This year, my 11th grader is finishing up the last three levels of the progym in one combined class: High School Composition III. This class combines Characterization, Description, and Thesis & Law.
My oldest son took this same class last year during his senior year, and it was excellent in helping him hone the thought process and writing skills of the progymnasmata.
11th Grade Classical Studies
Since we have a classical homeschool, classical studies are included in each year’s curriculum.
This year, my daughter is taking Classical Studies IV through Memoria Academy.
The first portion of the class focuses on studying Cicero through his works The Republic and the Laws and On Obligations. The last portion of the class will focus on St. Augustine’s famous work City of God.
Even though my son and I read through City of God last school year together, I decided to outsource this particular class to Memoria Academy under the teaching of Dr. Dray. My daughter has had a variety of classes with Dr. Dray, and we value his wisdom, teaching style, and background.
So this class is a great fit for her!
You will not see a specific Christian Studies course in my daughter’s list of homeschool curricula this year, since City of God certainly is a study of the Christian life.
11th Grade Material Logic
Also outsourced to Memoria Academy this year is the study of Material Logic. My 11th grader is taking this one semester course with Mr. Hanson, who is another favorite MPOA teacher here at the Hill House.
So far, this has proven to be an enjoyable course for her.
11th Grade Math
Well, math. Sigh.
I have written a few times, albeit vaguely, that my 11th grader did not receive a great foundation in middle school math due to various circumstances.
Despite most of it being based in my own ignorance of not understanding learning styles or the teaching required for solid understanding, I own every bit of that.
Even though my 11th grader completed BJU’s Algebra I with me in 9th grade, she is repeating Algebra I in one semester with Mr. D’s online in-person class.
This one semester class is worth 1 high school credit.
I was very concerned that since this was a condensed one-semester class that this not-math-loving student would drown in the work.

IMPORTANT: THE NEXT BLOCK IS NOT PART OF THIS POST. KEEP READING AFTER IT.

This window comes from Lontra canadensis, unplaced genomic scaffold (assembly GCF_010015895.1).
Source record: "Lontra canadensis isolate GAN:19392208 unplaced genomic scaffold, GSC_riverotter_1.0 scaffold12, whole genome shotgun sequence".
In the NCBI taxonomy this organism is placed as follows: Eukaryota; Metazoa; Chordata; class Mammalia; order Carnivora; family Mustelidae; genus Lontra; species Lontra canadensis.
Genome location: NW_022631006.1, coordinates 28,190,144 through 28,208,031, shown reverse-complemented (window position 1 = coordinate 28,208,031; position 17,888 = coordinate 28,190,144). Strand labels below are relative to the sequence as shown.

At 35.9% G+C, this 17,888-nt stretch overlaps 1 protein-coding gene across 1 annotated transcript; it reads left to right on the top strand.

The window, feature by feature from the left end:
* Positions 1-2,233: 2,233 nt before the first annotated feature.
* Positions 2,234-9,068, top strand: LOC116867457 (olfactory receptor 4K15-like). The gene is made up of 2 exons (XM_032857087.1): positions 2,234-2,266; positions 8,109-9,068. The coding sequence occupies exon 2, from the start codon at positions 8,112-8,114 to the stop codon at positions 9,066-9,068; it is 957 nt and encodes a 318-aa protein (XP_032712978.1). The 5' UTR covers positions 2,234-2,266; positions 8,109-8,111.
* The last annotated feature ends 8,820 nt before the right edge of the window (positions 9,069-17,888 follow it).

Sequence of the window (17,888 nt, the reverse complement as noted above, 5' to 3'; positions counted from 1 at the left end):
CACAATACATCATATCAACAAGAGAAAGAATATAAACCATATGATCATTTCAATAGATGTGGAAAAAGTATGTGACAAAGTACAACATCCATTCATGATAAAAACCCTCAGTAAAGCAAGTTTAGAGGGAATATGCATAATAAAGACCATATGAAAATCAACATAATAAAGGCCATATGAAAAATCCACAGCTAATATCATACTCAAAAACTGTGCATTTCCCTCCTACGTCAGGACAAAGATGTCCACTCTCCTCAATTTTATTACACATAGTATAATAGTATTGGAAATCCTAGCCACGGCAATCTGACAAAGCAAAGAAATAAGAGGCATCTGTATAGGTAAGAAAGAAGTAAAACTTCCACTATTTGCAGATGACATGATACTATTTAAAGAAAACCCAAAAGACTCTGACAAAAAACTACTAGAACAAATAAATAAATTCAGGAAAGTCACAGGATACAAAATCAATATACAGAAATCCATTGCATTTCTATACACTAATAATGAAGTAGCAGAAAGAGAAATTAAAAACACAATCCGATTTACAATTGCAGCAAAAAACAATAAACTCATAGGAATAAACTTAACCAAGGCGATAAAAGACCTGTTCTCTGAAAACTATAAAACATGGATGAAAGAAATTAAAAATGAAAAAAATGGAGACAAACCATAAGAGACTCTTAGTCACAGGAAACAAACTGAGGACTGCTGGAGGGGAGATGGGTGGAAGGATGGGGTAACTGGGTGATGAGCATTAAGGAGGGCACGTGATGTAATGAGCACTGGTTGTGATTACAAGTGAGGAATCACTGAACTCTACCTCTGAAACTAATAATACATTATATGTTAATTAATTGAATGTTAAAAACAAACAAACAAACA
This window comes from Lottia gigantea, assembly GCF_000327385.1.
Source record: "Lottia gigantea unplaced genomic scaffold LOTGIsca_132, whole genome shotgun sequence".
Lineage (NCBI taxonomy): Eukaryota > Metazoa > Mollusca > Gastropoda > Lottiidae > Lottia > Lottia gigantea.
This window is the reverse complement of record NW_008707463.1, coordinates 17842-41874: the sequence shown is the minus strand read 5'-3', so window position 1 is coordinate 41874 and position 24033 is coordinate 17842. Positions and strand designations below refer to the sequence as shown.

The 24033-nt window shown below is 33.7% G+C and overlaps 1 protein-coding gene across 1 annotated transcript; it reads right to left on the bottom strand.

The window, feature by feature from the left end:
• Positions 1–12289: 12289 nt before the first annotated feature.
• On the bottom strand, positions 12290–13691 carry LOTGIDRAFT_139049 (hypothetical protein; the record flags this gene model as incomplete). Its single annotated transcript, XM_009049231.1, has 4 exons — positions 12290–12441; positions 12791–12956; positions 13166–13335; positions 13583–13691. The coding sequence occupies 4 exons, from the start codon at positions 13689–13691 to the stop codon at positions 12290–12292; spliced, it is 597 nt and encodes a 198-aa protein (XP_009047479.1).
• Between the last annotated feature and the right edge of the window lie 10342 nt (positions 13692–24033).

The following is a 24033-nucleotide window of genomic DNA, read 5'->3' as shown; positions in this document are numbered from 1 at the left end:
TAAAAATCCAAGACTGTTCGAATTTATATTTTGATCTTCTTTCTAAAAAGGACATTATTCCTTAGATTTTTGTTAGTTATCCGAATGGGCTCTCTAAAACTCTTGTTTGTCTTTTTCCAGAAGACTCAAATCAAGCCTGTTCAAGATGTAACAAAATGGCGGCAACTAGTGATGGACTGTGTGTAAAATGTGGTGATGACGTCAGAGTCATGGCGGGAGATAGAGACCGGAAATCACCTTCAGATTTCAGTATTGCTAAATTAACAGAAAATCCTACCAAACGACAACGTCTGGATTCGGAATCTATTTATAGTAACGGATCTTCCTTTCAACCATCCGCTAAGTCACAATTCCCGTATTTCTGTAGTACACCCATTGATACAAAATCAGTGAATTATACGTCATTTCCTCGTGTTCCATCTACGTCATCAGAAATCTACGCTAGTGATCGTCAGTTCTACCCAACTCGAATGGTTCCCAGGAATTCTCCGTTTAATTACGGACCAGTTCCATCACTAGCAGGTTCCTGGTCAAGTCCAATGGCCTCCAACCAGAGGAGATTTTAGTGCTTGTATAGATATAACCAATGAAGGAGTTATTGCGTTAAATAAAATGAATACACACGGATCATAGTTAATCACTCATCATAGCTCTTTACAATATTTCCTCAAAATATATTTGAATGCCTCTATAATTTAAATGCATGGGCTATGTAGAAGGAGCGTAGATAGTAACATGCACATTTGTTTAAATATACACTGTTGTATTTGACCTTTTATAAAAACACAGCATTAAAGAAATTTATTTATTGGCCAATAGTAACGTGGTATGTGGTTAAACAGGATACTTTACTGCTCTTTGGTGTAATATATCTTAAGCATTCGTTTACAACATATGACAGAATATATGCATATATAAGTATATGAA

But she has done very well so far!
I am not sure yet if she will take the one-semester Algebra II class in the spring, or if we will do a traditional year-long Algebra II through the spring and summer. I will wait and see what the rest of the school year brings before I make that call.
11th Grade Chemistry
My 11th grader is taking BJU Press’ Chemistry here at home with me this year. I searched and searched for an in-person option for this class, but alas, there was none to be found that would meet our schedule or needs.
Because science and math do not come easily to me, I have had to really study to teach her this material. With lots of hard work, we are seeing success so far!
While there are many options for self-paced classes and on-demand Chemistry videos to do the teaching for me, I didn’t see this as a viable option for us. My children need a live person to answer questions and talk about concepts.
I have the lab manual, however, we are not completing labs chapter by chapter. I think we are going to do several lab intensives throughout the year. Once I plan what those will look like, I will share them with all of you!
Are you teaching 11th Grade this year? What are your children studying? I would love to read any comments, so please share! ❤
Here’s a quickie recap of our 11th Grade curriculum choices for this year:
→ Math: One-semester Algebra I with Mr. D math; 2nd semester is TBD but probably one-semester Algebra II with Mr. D math
→ Science: BJU Press Chemistry
→ Literature: Various selections from Memoria Press – The Scarlet Letter, The Great Gatsby, To Kill a Mockingbird, Romeo and Juliet, and several selections from British Tradition III: Poetry from the Romantic to the Victorian Age (1785-1901 A.D.)
→ U.S. History: BJU Press U.S. History
→ Logic: Material Logic